Elections stir journalists emotions
November 11, 2012
At approximately 11:18 p.m. last Tuesday we all took to our twitter to either take part in or witness on the cyber celebration that was taking place when President Obama was reelected. Whether you watched it all unfold from your computer or television screen it was surely something historical and extraordinary to witness and it was all too hard to look away. When NBC, CNN and other trustworthy affiliates announced their predictions based on the belief that Obama would win Ohio it was like a bomb went off. Our friends, celebrity idols and fellow journalists alike tweeted their thoughts and praise about our President sharing things like “my president is still black”, “now we can really move forward,” and some not so mentionable things for those that supported Mitt Romney and his counterpart Paul Ryan. We became immersed in the twitter frenzy that was going on before our eyes retweeting and favoriting everything that resonated with our feelings during this event. According to mashable.com, it was the most tweeted event in U.S. political history at nearly 20 million tweets.
As I sat in my room and took in everything that was taking place I couldn’t help but want to share in the celebration that happening amongst my friends and colleagues on my timeline. But although, my fingers were itching to tweet to express my personal feelings towards this momentous occasion, I did not. Being a political reporter my last two years here at OU has given me the touchy task of keeping my political views quiet while the rest of the world is free to debate controversial issues and support candidates without being silenced. Being a position as such has put an invisible muzzle over my mouth at times when I feel that I want to speak out about on an issue where I feel that my voice needs to be heard or better yet, can make a difference. What was really shocking to me on Tuesday night is that once the prediction was made and Obama had surpassed the 270 electoral college votes that he needed to win those invisible muzzles that remained trapped tight to a lot of journalists during the campaigning season fell off and they too expressed their gratitude the Obama was reelected with the rest of the world. I sat and wondered to myself, is it ever ok to express your political views as a journalist, even when the election is over?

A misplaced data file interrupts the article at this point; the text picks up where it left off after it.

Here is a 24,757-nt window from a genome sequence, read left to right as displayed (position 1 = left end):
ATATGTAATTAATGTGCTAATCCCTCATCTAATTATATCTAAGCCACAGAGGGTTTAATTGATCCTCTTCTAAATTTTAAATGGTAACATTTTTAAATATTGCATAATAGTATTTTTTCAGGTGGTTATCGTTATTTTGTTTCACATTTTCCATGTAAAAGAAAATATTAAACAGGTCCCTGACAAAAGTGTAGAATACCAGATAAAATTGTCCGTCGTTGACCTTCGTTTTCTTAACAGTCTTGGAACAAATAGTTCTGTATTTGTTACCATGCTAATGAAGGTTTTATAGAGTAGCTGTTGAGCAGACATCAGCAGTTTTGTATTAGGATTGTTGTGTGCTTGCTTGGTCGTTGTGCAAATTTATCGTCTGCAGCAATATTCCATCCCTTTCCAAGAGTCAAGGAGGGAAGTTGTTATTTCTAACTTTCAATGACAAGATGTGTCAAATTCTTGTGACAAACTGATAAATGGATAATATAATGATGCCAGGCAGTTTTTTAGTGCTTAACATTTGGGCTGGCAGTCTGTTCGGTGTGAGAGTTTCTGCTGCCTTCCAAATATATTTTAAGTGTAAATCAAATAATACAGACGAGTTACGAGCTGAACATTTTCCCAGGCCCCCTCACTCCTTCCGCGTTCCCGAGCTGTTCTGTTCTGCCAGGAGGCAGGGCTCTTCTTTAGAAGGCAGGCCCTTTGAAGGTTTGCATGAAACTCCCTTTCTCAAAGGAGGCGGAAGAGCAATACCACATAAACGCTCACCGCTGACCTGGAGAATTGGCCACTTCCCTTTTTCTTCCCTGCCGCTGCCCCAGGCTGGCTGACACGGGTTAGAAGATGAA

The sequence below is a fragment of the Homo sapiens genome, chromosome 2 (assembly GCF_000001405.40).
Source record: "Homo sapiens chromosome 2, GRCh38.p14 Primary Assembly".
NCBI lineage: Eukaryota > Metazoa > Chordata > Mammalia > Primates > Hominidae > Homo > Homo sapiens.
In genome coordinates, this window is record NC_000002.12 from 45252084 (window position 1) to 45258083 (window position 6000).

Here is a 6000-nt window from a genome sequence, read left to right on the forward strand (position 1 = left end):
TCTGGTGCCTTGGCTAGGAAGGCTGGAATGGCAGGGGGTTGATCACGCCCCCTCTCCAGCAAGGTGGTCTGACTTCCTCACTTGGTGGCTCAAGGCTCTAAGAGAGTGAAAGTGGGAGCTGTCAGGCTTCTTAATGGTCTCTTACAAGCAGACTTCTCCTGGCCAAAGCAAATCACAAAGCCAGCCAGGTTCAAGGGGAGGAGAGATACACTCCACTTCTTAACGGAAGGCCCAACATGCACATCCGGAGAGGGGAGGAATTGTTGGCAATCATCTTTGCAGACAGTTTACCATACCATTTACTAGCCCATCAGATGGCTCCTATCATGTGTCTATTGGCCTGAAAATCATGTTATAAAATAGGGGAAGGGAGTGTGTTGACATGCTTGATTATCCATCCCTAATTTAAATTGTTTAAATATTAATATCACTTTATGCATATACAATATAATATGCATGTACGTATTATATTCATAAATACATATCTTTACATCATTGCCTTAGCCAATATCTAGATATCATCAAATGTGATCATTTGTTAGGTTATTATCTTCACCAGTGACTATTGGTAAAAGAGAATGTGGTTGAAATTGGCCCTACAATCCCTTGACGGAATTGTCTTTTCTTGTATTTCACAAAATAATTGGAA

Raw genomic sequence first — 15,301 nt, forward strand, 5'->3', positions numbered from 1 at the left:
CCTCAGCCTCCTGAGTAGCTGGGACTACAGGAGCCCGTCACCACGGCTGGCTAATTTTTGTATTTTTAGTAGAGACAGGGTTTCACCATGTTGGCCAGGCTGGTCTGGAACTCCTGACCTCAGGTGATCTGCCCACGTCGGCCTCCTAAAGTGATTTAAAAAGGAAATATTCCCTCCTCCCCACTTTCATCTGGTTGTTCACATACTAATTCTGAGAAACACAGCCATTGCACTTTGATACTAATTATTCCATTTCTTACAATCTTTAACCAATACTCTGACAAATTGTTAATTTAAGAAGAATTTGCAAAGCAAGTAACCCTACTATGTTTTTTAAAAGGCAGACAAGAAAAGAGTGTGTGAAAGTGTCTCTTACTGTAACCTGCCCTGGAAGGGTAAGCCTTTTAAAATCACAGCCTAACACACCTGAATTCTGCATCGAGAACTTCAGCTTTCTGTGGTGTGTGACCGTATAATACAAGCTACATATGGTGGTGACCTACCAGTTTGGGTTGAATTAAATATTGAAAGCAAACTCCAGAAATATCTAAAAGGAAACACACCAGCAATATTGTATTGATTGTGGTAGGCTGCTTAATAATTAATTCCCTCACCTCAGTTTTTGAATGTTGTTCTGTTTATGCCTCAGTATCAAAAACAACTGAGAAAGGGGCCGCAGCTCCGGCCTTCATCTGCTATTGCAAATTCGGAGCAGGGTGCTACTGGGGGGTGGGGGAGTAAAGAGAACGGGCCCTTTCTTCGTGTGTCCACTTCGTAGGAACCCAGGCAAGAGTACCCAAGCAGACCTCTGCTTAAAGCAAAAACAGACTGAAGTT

I think not. As student journalist’s we need to train ourselves how to refrain from expressing our biases and opinions especially on social networks. This not only conflicts our duty to stay neutral but puts chances of getting a job out of college on the line. It’s fine to utilize social media as a reporting tool, in fact nowadays it is encouraged and often beat into our brains by our lovely professors at Scripps. But, you have to know how to draw the line. My thoughts on this matter are not just geared towards political reporter but all types. You never know what type of reporting your going to be doing from day to day. One minute you could be covering a high school basketball game and the next you could be covering the presidential address. It is neither safe nor smart to think that you’ll never be reporting on politics or political issues. In the newsroom you have to be prepared to cover anything and everything.
That being said it is best to stay neutral on all topics at all times. Some would probably think, “Well journalists are human and they are naturally going to have opinions to.” This is indeed correct. There’s no arguing that journalists are human. We are by no means robots that are invincible or wired to not show emotion. It’s ok to feel a certain way about an event or issue just be mindful of where you share feelings. Twitter and Facebook are the first places that our future employers lurk to get a glimpse of who we are not only as professionals, but as people. Let’s not cut down the number of job offers we get once we graduate before that time even comes. Twitter can be your best friend and your worst enemy when it comes to a career in this industry. Use it wisely.